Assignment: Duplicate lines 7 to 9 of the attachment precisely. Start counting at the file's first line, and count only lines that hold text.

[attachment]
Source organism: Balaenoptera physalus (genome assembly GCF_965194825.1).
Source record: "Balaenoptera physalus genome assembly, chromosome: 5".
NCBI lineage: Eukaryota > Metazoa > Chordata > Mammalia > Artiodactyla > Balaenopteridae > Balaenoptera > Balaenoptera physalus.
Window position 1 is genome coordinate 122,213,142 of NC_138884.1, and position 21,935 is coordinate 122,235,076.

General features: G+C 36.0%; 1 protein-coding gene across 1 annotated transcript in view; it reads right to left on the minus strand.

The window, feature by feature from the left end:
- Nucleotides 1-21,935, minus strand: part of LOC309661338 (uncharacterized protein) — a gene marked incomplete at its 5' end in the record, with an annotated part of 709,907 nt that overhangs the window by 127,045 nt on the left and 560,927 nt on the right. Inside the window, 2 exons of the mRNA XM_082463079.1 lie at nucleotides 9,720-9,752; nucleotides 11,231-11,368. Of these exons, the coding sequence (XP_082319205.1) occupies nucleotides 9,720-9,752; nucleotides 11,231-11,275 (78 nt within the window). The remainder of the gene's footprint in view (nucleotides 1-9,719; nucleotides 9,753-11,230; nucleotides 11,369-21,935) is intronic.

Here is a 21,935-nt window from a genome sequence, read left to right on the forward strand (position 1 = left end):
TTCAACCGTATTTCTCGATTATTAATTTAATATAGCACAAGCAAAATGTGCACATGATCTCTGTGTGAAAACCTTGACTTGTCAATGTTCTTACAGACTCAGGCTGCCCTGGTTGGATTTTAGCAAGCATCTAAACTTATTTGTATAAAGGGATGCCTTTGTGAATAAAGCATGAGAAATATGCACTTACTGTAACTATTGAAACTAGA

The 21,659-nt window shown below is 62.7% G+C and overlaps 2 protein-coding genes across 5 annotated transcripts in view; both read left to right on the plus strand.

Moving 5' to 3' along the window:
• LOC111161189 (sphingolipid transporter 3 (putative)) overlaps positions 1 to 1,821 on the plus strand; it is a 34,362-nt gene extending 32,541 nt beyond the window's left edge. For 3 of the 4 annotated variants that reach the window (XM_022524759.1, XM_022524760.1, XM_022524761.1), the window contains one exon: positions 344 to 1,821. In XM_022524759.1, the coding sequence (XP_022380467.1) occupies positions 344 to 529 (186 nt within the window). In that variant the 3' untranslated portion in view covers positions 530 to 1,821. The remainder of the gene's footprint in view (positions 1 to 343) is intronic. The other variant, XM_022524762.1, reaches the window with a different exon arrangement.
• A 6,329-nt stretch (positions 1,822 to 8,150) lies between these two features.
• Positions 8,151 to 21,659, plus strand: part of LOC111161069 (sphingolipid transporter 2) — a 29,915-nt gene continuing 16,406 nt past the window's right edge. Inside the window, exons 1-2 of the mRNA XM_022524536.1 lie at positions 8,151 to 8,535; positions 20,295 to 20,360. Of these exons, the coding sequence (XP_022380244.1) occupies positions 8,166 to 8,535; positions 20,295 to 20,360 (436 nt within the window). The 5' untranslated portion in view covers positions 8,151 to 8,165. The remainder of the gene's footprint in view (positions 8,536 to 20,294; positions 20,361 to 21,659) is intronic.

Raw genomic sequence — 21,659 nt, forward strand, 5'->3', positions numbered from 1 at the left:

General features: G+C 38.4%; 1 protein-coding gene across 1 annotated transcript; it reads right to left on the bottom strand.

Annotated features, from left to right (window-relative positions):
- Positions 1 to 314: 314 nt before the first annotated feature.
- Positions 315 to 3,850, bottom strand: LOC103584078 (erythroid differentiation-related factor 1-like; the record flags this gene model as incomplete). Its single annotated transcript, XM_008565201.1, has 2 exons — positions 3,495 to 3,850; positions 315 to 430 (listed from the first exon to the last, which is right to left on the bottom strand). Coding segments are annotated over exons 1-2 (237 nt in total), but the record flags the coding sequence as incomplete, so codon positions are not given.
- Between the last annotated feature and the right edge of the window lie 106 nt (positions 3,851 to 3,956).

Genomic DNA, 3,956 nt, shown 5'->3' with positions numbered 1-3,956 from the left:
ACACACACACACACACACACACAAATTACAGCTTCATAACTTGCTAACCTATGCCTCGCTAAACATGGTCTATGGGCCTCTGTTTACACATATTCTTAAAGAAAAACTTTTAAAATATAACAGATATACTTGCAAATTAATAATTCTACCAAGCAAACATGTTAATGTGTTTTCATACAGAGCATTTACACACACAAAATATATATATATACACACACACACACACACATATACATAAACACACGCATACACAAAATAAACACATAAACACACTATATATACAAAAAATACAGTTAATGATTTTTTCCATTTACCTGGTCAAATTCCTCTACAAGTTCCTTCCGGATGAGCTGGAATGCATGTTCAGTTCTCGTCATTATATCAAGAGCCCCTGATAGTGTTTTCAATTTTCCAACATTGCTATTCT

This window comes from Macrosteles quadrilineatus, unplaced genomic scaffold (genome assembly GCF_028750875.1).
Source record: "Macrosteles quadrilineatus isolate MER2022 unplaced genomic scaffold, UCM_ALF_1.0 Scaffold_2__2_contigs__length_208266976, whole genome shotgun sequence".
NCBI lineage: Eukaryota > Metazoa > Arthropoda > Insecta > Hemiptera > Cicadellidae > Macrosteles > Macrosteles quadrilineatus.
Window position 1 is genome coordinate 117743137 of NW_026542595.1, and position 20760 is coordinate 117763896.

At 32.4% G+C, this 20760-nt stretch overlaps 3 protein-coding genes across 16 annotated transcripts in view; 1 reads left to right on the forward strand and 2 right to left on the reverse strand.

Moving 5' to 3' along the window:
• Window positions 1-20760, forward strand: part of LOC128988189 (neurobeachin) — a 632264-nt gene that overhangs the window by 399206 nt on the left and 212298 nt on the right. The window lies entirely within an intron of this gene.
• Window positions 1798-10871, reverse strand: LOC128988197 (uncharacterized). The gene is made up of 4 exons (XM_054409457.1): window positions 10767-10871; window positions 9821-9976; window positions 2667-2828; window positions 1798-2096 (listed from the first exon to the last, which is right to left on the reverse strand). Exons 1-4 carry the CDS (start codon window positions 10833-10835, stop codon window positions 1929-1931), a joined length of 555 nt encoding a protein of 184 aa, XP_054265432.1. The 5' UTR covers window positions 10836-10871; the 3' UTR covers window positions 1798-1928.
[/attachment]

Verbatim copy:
- Nucleotides 1-21,935, minus strand: part of LOC309661338 (uncharacterized protein) — a gene marked incomplete at its 5' end in the record, with an annotated part of 709,907 nt that overhangs the window by 127,045 nt on the left and 560,927 nt on the right. Inside the window, 2 exons of the mRNA XM_082463079.1 lie at nucleotides 9,720-9,752; nucleotides 11,231-11,368. Of these exons, the coding sequence (XP_082319205.1) occupies nucleotides 9,720-9,752; nucleotides 11,231-11,275 (78 nt within the window). The remainder of the gene's footprint in view (nucleotides 1-9,719; nucleotides 9,753-11,230; nucleotides 11,369-21,935) is intronic.

Here is a 21,935-nt window from a genome sequence, read left to right on the forward strand (position 1 = left end):
TTCAACCGTATTTCTCGATTATTAATTTAATATAGCACAAGCAAAATGTGCACATGATCTCTGTGTGAAAACCTTGACTTGTCAATGTTCTTACAGACTCAGGCTGCCCTGGTTGGATTTTAGCAAGCATCTAAACTTATTTGTATAAAGGGATGCCTTTGTGAATAAAGCATGAGAAATATGCACTTACTGTAACTATTGAAACTAGA